Patients who have undergone bariatric surgery often find they have "deflated" skin in many areas of their body including the face, arms, breasts, abdomen, and thighs, particularly in those who have lost more than 100 lbs.

Impact of Bariatric Surgery

Surgery that restricts food to the stomach can have several undesirable effects. One is loose, hanging skin throughout the body. Because previous weight, often hundreds of pounds, have stretched the patient's skin to the maximum, it has lost its elasticity, i.e., the ability to spring back. Instead, the newly slimmed-down patient confronts layers of extra hanging skin including an overhanging panniculus, a large apron of skin hanging from the stomach that can cover the pubis and groin areas.

Extra inches and sometimes feet of floppy skin may hang from the upper arms, chest, stomach, upper thighs and buttocks.  These rolls and sheets of skin can rub against each other, creating areas of irritation and difficulties with hygiene. They may also make exercise difficult.

Among the areas most affected are:

  • Upper arms may sag and appear loose and full
  • Breasts may flatten and hang with nipples pointed downward
  • Abdominal area may extend around the sides and into the lower back area, resulting in an apron-like overhang
  • Buttocks, groin and thighs can sag and cause hanging pockets of skin

How Body Contouring Plastic Surgery Works

Body contouring following massive weight loss are procedures performed by plastic surgeons to eliminate and/or reduce excess post-bariatric surgery. Body contouring improves the shape and tone of underlying tissue and removes excess sagging fat and skin, resulting in smoother body contours and a normal appearance. 

While body contouring can be done in a single session, it is usually performed in stages under general anesthesia. If the patient has a history of smoking, deep venous thrombosis or clotting disorders, a high BMI or other risk factors, additional precautions will be required.

The following are examples of common body contouring procedures:

  • Arm lift or brachioplasty. The extra flesh on the arms of bariatric patients virtually always appears on the underside of the upper arm and is sometimes referred to as "bat wings". Surgeons make incisions made from the armpit to the elbow to remove the skin and create a more pleasing contour. Consequently, surgeons open the arm on its underside so that the resulting scar is fairly well hidden. A brachioplasty procedure can employ some liposuction after the incision is made. With the arm opened, the surgeon pulls the skin tight and then trims away the excess skin which, depending on the patient, can be a pound of skin per arm or more.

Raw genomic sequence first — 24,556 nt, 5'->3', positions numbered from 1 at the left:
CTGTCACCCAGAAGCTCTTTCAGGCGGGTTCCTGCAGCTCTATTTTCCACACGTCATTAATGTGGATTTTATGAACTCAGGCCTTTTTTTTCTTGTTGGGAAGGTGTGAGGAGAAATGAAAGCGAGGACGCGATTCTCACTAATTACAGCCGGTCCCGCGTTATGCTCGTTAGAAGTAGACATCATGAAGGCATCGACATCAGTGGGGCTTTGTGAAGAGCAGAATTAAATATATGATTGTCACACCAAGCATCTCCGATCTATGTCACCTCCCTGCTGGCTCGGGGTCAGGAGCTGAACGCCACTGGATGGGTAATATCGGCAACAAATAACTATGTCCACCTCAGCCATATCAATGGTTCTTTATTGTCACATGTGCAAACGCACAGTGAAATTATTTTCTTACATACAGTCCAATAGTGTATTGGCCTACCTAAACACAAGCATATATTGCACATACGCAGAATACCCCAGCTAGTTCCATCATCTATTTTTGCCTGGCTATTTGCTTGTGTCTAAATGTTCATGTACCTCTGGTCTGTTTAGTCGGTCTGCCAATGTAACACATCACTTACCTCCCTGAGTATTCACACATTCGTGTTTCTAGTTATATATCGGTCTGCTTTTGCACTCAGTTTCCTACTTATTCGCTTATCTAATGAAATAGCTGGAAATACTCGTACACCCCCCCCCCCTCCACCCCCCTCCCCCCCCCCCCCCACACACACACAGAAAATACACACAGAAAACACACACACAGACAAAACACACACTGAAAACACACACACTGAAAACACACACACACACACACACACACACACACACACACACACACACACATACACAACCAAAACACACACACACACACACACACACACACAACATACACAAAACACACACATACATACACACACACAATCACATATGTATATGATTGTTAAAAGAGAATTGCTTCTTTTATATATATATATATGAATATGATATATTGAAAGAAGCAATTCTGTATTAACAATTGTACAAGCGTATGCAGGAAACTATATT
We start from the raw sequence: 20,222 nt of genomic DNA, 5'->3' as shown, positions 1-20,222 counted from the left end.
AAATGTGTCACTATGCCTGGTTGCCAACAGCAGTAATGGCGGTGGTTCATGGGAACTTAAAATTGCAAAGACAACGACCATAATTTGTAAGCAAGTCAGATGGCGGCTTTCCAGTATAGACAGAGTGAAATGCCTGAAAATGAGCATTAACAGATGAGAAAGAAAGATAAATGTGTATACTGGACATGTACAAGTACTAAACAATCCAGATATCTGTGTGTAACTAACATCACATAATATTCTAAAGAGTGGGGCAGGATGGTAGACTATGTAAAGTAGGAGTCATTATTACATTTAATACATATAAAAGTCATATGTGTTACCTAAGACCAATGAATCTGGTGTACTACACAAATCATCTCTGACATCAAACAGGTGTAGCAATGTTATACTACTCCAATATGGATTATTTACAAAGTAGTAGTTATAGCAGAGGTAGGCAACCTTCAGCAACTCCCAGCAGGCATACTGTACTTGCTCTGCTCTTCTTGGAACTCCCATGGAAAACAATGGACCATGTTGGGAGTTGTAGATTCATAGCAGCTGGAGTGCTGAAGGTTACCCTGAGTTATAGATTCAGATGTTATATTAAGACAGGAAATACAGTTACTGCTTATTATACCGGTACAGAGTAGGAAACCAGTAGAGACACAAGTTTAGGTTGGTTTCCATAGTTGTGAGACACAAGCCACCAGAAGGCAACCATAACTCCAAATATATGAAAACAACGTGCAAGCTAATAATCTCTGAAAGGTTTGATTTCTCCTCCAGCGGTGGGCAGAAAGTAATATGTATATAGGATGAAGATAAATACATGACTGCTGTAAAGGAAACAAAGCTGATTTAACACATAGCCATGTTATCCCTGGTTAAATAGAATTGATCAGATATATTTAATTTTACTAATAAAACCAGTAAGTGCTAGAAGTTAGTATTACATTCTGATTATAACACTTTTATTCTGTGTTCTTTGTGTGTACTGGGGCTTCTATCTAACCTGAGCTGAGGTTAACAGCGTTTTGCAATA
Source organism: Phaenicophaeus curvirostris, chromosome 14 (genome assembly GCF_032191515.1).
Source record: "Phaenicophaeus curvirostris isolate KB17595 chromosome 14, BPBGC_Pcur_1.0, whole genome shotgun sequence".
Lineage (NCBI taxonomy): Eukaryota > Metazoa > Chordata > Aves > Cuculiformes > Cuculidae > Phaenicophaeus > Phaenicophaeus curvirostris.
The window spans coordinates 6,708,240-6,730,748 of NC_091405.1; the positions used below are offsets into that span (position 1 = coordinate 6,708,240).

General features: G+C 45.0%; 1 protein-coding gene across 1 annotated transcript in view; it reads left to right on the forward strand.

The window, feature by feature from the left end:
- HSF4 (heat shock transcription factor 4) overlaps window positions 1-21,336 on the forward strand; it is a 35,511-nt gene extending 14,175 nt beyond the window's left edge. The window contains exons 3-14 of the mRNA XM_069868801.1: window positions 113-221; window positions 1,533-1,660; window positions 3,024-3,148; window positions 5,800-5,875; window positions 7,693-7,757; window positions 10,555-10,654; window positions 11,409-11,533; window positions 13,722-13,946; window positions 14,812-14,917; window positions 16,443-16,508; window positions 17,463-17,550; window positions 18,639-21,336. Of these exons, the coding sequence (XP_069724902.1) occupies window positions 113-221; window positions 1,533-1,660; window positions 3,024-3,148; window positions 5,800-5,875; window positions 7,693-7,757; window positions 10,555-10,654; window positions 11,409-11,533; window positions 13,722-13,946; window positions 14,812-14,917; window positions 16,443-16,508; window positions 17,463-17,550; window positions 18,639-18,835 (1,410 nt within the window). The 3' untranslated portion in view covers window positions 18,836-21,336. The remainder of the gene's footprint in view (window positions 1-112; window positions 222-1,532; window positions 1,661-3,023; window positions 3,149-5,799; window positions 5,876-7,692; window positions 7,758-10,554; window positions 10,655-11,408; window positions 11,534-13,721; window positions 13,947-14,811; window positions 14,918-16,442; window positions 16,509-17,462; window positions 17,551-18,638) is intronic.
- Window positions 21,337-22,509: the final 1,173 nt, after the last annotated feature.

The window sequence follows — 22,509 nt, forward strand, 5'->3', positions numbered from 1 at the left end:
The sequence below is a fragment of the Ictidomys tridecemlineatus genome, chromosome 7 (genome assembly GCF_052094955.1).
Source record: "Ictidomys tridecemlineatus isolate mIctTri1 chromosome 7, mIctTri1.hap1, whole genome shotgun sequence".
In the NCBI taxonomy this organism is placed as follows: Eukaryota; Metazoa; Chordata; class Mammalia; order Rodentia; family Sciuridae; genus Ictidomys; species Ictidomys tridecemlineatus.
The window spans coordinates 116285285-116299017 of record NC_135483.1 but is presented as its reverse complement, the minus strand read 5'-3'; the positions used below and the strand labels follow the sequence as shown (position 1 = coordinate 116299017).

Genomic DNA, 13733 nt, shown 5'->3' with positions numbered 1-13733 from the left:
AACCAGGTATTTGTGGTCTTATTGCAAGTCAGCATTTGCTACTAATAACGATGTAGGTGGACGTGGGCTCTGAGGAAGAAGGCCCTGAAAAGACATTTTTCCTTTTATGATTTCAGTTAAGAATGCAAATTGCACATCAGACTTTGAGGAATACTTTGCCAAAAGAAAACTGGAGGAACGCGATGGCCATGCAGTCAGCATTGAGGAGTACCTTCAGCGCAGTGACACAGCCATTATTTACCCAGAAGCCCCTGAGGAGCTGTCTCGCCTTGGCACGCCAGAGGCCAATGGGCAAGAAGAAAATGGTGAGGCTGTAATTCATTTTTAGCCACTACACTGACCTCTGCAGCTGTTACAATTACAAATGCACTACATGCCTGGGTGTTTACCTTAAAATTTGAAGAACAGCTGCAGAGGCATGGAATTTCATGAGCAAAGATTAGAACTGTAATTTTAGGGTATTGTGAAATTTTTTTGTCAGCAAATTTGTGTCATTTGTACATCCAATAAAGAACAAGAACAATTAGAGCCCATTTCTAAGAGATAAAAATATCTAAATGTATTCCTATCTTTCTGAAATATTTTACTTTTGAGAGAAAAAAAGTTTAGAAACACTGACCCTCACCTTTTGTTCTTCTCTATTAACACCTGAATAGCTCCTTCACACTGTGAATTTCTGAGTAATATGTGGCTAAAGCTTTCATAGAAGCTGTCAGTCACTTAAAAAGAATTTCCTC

• Breast lift or mastopexy. By trimming excess tissue from the upper breast, the surgeon can move breasts which usually droop to the umbillicus to a more upright and full position. The procedure also often requires an implant to make up for lost fat and tissue inside the breast. Scars on women are almost always hidden inside the area covered by the bra.
  • Stomach lift or abdominoplasty. Excess skin hanging down over the pubic region is often the distorting feature that most concerns and bothers patients. The stomach pannus retains moisture, and causes rashes due to skin rubbing against itself which usually leads to poor hygiene. While the surgical procedure to remove it is known as a panniculectomy, there is often more work to be done for patients who suffer from large amounts of hanging skin. To provide improved contours on the waist, back and flanks, surgeons sometimes perform a belt lipectomy, (also known as a torsoplasty or a circumferential lipectomy). The incision goes all the way around the patient's midsection at the level of the lower waist. The surgeon uses more liposuction on the stomach and flanks while trimming excess skin from the patient's back and sides as well. The abdominoplasty and belt lipectomy incisions are placed so that the resulting scar is hidden within most underwear and swimsuits.
  • Lower body lift trims excess skin on the buttocks and thighs. For an inner thigh lift, the surgeon makes an incision high on the inner leg, starting near the groin and continuing down to the knee. Some fat may be removed with liposuction. The surgeon then removes excess skin and redrapes the remaining skin before closing the long incision, leaving the patient with tighter and more attractive thighs. The outer thigh and buttock can be lifted through a hip-to-hip incision across the back, above the buttocks.


Bariatric surgery typically achieves sustained decreases in body mass index (BMI). However, the remaining sagging skin serves as a reminder of the patient's previous obesity. Post-bariatric body contouring aims to correct this and restore a sense of normalcy. By reshaping the body to its ideal proportions, the success of weight loss surgery is fully realized.